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Henning Mankell
The Troubled Man
Reviewed by: Rick Kleffel © 2011

Alfred A. Knopf / Random House
US First Edition Hardcover
ISBN 978-0-307-59349-8
Publication Date: 03-20-2011
374 pages; $26.95
Date Reviewed: 04-20-2011

Index:  Mystery  General Fiction

Kurt Wallender is tired. He is closing in on himself. At the age of fifty-five, he's bought a house, his first since his divorce. He's not slipping into a nook in the city. He's invested in an old farmhouse, away from other people. He can't get away from himself. No matter where he is, the mirror shows him the same story. He is becoming more and more like his father. This is not how he wants his story to end, but then, we have so little control over our own endings, even in an age when it should be quite simple.

Henning Mankell has quite a bit of control over Kurt Wallender's ending, even if he never envisioned it back in 1991 when he wrote the first novel featuring the morose detective, 'Faceless Killers.' Mankell has kept Wallender around for twenty years, and in 'The Troubled Man,' he manages the unique feat writing a novel about a tired, troubled man that is lively and engaging even as it dives into matters murky and dark.

Mankell's novel has the detailed, gnarly feel of a life lived with regret. Wallender's daughter has met a man she loves and the result finds Wallender at a dinner with the man's parents. The father, Hakan Von Enke, takes Wallender aside during the celebration and reveals himself to be nearly as troubled as Wallender. He's haunted by the part he played in a series of events that transpired nearly thirty years ago. Wallender's instinct kicks in, but it doesn't tell him much. Not long after, Van Enke disappears, and Wallender cannot resist the mystery.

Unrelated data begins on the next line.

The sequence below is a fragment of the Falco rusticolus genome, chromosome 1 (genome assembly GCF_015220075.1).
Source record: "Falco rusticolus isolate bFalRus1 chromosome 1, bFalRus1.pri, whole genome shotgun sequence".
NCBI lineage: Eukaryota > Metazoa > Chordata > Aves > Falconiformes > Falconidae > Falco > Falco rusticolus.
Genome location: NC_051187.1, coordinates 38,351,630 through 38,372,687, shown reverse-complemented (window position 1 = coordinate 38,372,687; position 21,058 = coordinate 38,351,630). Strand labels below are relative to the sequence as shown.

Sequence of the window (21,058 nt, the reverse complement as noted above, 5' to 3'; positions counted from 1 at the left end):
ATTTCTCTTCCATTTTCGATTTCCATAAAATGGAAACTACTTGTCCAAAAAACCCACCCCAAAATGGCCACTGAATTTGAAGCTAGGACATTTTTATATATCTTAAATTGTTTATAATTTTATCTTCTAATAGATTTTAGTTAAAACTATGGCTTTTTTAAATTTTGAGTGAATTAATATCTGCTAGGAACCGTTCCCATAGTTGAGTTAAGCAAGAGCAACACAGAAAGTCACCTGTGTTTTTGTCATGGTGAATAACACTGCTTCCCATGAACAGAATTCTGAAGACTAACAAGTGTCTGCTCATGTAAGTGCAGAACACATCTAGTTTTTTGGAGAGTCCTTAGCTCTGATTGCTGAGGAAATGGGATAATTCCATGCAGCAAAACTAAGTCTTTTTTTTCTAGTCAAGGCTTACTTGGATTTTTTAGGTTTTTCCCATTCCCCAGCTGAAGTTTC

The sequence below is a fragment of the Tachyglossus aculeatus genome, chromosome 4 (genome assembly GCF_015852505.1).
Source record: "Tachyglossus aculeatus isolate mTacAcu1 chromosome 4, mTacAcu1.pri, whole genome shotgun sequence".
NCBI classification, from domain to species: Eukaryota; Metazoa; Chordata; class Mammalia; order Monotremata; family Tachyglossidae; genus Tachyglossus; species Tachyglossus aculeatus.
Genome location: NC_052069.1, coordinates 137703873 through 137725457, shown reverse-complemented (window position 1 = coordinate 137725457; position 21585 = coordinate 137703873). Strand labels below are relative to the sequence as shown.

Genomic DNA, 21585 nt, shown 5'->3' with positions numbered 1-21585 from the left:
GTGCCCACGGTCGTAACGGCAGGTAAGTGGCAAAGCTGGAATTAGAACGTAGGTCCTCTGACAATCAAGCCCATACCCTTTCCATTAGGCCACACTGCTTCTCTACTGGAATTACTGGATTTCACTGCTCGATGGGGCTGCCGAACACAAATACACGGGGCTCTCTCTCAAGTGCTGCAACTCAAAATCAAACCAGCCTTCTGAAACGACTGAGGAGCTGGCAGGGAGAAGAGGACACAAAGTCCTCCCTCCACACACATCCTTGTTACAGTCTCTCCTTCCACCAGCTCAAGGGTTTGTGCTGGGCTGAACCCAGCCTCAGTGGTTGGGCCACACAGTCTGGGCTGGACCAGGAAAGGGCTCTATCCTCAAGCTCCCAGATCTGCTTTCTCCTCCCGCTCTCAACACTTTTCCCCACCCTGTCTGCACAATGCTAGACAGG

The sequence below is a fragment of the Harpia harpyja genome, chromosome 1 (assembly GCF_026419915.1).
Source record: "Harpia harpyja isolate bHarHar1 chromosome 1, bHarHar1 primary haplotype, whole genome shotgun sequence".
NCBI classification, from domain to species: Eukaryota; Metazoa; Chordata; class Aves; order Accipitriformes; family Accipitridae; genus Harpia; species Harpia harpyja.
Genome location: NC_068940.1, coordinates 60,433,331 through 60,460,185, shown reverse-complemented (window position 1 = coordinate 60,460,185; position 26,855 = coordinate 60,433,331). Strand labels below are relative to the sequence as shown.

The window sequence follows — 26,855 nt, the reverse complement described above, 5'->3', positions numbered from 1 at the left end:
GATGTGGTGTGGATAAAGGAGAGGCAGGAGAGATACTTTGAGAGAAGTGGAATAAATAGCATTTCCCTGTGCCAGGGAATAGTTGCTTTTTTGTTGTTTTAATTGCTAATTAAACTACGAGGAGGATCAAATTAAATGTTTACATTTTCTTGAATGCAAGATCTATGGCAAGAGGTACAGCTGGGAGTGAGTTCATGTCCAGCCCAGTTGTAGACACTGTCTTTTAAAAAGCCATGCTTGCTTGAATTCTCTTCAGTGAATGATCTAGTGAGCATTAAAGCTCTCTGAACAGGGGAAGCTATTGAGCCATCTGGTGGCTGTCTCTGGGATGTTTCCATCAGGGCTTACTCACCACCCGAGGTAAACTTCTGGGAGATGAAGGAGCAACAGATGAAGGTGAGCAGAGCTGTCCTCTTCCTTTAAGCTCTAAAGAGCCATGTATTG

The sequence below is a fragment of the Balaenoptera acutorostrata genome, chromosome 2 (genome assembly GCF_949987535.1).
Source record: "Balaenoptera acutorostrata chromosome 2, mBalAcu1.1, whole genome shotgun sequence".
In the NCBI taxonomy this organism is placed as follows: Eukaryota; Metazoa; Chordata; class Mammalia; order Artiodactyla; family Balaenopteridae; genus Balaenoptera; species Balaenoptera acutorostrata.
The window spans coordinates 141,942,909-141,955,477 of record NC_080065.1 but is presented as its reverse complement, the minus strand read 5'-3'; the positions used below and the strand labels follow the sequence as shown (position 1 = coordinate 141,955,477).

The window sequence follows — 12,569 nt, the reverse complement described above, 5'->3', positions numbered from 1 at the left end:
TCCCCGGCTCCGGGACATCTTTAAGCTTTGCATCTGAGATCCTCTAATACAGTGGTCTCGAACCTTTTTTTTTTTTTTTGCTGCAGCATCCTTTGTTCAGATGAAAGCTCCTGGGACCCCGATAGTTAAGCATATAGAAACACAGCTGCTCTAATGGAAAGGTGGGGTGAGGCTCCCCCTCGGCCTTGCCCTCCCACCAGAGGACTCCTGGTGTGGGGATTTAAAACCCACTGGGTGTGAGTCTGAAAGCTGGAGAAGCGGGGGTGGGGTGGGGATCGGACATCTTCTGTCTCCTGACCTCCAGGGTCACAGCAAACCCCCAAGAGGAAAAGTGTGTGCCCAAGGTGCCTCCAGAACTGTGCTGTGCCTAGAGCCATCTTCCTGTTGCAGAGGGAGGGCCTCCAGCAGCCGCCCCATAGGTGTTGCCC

Readers who have never read a Wallender novel by Mankell will find this book, mired in memory, quite easily readable. It works well on its own. But Mankell is summoning up a lot of history in 'The Troubled Man,' both personal and political. The world is not treating Wallender well, and how he copes with his own potential disintegration is a key part of the pleasure this novel provides.

Mankell's evocation of aging in the 21st century is a powerful, plot-driven externalization of what happens to us as individuals age, and what happens to us as nations age. There's a perception that we're all supposed to sail off into a rosy sunset, that things just keep getting better, but we all know the odds are against it. The house always wins. Wallender is a complicated character who is terrified of becoming less so. It's an interesting twist. He's compelling to read about, and those who surround him — his daughter, Linda, his colleagues, his ex-wife — care about him in a manner that makes the reader care about them. There's a level of detail here that has the feel of everyday life.

Mankell's plot mirrors the murky state of Wallender's life, as the dead hand of politics long-thought forgotten and buried reaches into the present to hold the hearts of characters we care about hostage. Even as every moment feels entirely naturalistic, Mankell maintains a driving tension that does not let up until the last words on the last page. As Wallender has aged, so have we. If he is afraid of what the mirror may show, then perhaps we should be as well.

It's natural to seek a solution to our problems. But in so doing, we risk dissolution. Every problem has an ending, but endings tend to be messy. Life is untidy, and not necessarily the best answer to the problems that may present themselves. Fortunately, when we read, the words do end. But the reading experience need not end with the words. A well-written novel lets us reach into a past we never experienced, and apply the perspectives of that past in a very real present to create a future we might not otherwise have imagined.

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